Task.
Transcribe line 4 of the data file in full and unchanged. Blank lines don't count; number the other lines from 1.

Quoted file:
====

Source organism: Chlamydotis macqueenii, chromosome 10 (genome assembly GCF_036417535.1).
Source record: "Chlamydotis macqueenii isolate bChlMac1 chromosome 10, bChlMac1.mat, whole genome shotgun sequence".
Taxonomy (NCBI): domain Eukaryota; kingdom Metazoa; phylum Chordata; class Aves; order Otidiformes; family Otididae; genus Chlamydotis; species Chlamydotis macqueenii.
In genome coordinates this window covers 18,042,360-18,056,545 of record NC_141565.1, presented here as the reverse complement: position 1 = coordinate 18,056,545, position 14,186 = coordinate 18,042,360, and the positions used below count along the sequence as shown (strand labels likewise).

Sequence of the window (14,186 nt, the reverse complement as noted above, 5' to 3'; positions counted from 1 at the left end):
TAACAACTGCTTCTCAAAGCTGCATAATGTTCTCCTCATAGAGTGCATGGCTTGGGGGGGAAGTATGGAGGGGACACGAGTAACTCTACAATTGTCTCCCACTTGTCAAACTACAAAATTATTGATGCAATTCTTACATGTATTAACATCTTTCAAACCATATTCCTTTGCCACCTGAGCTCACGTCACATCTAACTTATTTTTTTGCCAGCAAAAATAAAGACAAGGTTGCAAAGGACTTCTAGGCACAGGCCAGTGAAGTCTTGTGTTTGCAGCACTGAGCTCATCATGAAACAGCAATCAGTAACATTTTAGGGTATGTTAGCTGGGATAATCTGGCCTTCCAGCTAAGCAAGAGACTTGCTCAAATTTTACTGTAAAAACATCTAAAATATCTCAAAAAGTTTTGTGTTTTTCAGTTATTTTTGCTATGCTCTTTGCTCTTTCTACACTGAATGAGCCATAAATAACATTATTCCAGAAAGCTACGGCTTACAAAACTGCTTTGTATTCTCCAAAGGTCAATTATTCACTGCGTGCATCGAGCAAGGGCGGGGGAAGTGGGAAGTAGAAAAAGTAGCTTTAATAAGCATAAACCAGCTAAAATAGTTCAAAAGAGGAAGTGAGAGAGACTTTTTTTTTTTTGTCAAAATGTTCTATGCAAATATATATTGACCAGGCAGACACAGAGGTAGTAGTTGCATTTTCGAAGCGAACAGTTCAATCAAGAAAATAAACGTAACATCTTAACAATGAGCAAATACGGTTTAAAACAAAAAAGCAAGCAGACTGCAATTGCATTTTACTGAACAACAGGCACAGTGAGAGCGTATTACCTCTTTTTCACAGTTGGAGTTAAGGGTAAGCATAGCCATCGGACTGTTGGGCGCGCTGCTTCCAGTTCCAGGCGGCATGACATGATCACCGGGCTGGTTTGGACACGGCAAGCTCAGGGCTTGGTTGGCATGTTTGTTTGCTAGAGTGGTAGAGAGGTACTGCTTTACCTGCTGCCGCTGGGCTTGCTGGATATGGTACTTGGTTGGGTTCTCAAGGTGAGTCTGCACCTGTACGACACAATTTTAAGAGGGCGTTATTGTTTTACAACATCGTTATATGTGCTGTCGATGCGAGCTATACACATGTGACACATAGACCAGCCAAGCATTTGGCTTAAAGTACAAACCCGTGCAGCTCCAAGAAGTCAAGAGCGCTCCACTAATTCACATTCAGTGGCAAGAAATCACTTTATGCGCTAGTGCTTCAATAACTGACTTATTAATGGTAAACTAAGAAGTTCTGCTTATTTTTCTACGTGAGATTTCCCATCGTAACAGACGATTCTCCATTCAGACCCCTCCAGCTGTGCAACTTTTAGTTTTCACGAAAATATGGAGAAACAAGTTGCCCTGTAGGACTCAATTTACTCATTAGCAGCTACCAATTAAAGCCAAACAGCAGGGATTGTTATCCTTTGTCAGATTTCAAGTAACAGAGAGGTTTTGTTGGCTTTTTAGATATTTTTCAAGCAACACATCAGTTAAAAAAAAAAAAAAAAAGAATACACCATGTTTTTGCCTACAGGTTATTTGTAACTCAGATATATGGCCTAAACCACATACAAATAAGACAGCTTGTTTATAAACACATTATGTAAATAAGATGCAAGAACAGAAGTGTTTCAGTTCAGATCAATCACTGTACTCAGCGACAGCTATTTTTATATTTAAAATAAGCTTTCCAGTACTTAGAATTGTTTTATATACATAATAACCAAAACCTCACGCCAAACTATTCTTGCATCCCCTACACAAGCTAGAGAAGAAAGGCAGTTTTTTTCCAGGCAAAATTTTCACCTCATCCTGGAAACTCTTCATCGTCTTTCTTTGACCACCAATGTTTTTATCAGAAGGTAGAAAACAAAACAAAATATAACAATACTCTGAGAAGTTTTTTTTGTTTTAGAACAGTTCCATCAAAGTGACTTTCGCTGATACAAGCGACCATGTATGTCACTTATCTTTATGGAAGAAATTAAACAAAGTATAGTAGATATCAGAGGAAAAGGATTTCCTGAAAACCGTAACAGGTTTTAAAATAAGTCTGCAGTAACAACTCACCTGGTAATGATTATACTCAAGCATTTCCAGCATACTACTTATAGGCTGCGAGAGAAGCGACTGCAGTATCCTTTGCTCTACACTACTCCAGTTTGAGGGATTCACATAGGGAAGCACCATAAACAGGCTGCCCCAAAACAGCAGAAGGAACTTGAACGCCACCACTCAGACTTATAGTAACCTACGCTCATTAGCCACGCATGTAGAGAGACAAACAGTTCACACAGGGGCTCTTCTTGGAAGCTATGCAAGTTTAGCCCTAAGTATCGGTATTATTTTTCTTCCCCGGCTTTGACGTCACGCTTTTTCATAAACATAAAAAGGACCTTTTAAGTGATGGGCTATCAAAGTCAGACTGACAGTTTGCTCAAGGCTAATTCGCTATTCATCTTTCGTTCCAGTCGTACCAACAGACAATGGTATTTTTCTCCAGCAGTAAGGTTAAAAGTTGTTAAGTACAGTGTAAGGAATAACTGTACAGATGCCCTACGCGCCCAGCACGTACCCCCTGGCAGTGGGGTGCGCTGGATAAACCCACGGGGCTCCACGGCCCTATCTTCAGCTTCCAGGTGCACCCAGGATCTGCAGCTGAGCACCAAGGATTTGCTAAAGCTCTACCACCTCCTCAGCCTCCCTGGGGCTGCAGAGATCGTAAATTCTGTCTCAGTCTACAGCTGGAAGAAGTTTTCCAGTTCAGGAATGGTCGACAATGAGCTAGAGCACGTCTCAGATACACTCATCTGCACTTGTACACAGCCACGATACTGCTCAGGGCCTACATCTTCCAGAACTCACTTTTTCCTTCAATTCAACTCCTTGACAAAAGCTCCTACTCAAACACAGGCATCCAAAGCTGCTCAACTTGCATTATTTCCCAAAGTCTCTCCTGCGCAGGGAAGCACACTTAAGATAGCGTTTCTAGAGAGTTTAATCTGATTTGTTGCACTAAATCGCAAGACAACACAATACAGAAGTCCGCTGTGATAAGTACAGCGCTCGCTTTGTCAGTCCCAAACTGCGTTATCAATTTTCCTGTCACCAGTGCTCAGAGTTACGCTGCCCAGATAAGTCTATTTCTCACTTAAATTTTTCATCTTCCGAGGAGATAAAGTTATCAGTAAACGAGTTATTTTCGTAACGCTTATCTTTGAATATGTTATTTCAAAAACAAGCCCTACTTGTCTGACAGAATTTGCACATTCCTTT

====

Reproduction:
In genome coordinates this window covers 18,042,360-18,056,545 of record NC_141565.1, presented here as the reverse complement: position 1 = coordinate 18,056,545, position 14,186 = coordinate 18,042,360, and the positions used below count along the sequence as shown (strand labels likewise).